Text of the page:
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Genetic Imprints Of Rain Forests Under Climate Change

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posted on Oct, 30 2008 @ 11:53 PM

ScienceDaily (Oct. 31, 2008) — A "living fossil" tree species is helping a University of Michigan researcher understand how tropical forests responded to past climate change and how they may react to global warming in the future.

Symphonia globulifera is a widespread tropical tree with a history that goes back some 45 million years in Africa, said Christopher Dick, an assistant professor of ecology and evolutionary biology who is lead author on the paper. It is unusual among tropical trees in having a well-studied fossil record, partly because the oil industry uses its distinctive pollen fossils as a stratigraphic tool.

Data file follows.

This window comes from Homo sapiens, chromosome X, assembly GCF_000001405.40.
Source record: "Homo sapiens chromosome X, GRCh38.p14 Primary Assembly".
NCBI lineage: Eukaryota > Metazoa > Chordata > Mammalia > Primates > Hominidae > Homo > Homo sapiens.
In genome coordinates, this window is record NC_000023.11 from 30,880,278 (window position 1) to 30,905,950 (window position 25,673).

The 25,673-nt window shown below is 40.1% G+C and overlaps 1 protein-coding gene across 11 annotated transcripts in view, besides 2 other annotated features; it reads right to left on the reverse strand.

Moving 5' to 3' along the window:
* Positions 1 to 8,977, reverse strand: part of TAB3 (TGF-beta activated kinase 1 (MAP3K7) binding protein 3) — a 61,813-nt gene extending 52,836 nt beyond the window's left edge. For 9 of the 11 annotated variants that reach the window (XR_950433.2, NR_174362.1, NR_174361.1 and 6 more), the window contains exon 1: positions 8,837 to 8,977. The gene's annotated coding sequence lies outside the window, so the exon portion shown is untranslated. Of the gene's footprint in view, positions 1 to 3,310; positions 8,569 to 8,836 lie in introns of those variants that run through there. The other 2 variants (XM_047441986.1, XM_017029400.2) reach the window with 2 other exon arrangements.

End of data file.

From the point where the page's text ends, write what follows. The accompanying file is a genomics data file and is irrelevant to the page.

The article goes on to talk about how the trees travel abroad.

Climate change 45 MYA? My politicians failed to tell me that!

[edit on 10/30/2008 by Good Wolf]


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